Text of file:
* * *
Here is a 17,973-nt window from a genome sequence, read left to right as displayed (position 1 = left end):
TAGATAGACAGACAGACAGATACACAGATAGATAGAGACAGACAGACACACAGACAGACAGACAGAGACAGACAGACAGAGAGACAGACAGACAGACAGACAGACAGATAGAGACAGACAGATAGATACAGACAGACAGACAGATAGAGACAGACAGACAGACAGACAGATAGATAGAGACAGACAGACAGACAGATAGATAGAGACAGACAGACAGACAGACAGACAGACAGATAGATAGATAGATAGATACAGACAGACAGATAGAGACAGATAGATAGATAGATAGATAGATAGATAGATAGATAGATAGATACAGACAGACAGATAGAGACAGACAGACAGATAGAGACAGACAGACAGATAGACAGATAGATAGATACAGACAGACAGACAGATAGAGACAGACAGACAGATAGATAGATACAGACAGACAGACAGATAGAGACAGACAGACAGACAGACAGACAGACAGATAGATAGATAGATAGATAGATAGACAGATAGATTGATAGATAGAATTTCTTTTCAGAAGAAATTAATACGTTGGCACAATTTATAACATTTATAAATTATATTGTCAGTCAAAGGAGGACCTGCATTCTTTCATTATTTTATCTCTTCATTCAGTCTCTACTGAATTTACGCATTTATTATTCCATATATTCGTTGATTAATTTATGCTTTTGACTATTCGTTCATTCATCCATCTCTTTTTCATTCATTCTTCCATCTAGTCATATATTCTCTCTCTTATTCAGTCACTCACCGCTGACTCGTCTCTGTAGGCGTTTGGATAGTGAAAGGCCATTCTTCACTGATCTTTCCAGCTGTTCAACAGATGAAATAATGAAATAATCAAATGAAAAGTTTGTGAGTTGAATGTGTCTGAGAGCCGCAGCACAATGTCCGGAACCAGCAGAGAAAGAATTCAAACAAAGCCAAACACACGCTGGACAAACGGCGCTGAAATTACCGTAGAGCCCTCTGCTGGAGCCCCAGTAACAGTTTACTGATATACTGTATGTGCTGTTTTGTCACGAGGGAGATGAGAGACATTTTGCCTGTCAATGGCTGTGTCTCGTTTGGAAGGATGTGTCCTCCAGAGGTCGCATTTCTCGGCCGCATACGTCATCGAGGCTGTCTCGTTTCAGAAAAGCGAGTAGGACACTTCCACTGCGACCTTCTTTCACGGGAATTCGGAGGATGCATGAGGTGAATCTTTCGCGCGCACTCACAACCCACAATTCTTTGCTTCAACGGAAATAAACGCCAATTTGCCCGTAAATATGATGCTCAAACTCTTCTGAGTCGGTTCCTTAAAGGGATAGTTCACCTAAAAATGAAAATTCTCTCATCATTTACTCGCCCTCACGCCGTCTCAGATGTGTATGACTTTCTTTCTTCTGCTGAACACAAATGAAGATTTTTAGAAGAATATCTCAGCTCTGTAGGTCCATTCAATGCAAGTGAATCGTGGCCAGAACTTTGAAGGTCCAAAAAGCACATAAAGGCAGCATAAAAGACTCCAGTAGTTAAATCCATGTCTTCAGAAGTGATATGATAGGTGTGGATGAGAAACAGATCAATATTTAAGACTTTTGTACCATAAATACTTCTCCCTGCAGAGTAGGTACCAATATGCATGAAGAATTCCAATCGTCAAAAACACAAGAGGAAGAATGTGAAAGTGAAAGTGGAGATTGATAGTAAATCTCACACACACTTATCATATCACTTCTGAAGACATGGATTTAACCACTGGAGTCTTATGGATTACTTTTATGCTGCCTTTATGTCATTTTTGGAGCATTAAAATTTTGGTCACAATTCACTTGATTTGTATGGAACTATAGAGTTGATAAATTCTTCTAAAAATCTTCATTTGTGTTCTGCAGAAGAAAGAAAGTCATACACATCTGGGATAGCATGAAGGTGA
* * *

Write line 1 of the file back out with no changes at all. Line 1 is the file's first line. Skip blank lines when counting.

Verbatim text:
Here is a 17,973-nt window from a genome sequence, read left to right as displayed (position 1 = left end):